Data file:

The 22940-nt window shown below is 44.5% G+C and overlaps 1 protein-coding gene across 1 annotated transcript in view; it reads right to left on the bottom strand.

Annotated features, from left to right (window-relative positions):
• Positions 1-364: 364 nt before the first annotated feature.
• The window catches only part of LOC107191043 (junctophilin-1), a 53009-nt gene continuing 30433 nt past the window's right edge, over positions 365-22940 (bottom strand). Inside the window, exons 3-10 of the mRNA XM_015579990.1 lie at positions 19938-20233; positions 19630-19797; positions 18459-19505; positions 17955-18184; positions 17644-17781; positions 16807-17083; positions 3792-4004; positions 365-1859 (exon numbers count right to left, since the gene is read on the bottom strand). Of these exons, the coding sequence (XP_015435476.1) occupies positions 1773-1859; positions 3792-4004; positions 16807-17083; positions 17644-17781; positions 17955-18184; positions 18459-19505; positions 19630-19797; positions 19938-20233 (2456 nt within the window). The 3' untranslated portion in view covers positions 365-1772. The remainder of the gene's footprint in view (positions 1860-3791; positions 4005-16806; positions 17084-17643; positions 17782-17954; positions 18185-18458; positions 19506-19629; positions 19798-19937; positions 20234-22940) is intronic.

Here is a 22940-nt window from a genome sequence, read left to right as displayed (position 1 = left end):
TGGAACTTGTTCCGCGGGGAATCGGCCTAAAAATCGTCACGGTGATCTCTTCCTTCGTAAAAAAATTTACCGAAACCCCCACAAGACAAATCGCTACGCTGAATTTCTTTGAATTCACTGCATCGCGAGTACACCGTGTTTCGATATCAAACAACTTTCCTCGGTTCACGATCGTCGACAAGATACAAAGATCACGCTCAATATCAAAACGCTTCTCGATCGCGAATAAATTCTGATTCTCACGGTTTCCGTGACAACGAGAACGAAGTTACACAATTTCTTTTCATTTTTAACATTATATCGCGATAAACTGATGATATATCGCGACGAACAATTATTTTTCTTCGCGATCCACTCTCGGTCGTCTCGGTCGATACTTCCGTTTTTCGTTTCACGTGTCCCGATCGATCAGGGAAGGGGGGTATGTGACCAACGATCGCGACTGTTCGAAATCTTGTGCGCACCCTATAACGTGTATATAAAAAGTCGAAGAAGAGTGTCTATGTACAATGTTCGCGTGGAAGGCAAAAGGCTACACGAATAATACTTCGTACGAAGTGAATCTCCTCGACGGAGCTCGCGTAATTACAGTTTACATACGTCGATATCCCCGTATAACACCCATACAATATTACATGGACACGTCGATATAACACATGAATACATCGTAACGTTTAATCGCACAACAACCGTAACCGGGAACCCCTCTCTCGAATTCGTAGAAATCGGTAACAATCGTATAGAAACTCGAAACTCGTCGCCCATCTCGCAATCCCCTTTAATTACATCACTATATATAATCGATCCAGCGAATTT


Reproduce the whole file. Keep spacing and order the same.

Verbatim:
The 22940-nt window shown below is 44.5% G+C and overlaps 1 protein-coding gene across 1 annotated transcript in view; it reads right to left on the bottom strand.

Annotated features, from left to right (window-relative positions):
• Positions 1-364: 364 nt before the first annotated feature.
• The window catches only part of LOC107191043 (junctophilin-1), a 53009-nt gene continuing 30433 nt past the window's right edge, over positions 365-22940 (bottom strand). Inside the window, exons 3-10 of the mRNA XM_015579990.1 lie at positions 19938-20233; positions 19630-19797; positions 18459-19505; positions 17955-18184; positions 17644-17781; positions 16807-17083; positions 3792-4004; positions 365-1859 (exon numbers count right to left, since the gene is read on the bottom strand). Of these exons, the coding sequence (XP_015435476.1) occupies positions 1773-1859; positions 3792-4004; positions 16807-17083; positions 17644-17781; positions 17955-18184; positions 18459-19505; positions 19630-19797; positions 19938-20233 (2456 nt within the window). The 3' untranslated portion in view covers positions 365-1772. The remainder of the gene's footprint in view (positions 1860-3791; positions 4005-16806; positions 17084-17643; positions 17782-17954; positions 18185-18458; positions 19506-19629; positions 19798-19937; positions 20234-22940) is intronic.

Here is a 22940-nt window from a genome sequence, read left to right as displayed (position 1 = left end):
TGGAACTTGTTCCGCGGGGAATCGGCCTAAAAATCGTCACGGTGATCTCTTCCTTCGTAAAAAAATTTACCGAAACCCCCACAAGACAAATCGCTACGCTGAATTTCTTTGAATTCACTGCATCGCGAGTACACCGTGTTTCGATATCAAACAACTTTCCTCGGTTCACGATCGTCGACAAGATACAAAGATCACGCTCAATATCAAAACGCTTCTCGATCGCGAATAAATTCTGATTCTCACGGTTTCCGTGACAACGAGAACGAAGTTACACAATTTCTTTTCATTTTTAACATTATATCGCGATAAACTGATGATATATCGCGACGAACAATTATTTTTCTTCGCGATCCACTCTCGGTCGTCTCGGTCGATACTTCCGTTTTTCGTTTCACGTGTCCCGATCGATCAGGGAAGGGGGGTATGTGACCAACGATCGCGACTGTTCGAAATCTTGTGCGCACCCTATAACGTGTATATAAAAAGTCGAAGAAGAGTGTCTATGTACAATGTTCGCGTGGAAGGCAAAAGGCTACACGAATAATACTTCGTACGAAGTGAATCTCCTCGACGGAGCTCGCGTAATTACAGTTTACATACGTCGATATCCCCGTATAACACCCATACAATATTACATGGACACGTCGATATAACACATGAATACATCGTAACGTTTAATCGCACAACAACCGTAACCGGGAACCCCTCTCTCGAATTCGTAGAAATCGGTAACAATCGTATAGAAACTCGAAACTCGTCGCCCATCTCGCAATCCCCTTTAATTACATCACTATATATAATCGATCCAGCGAATTT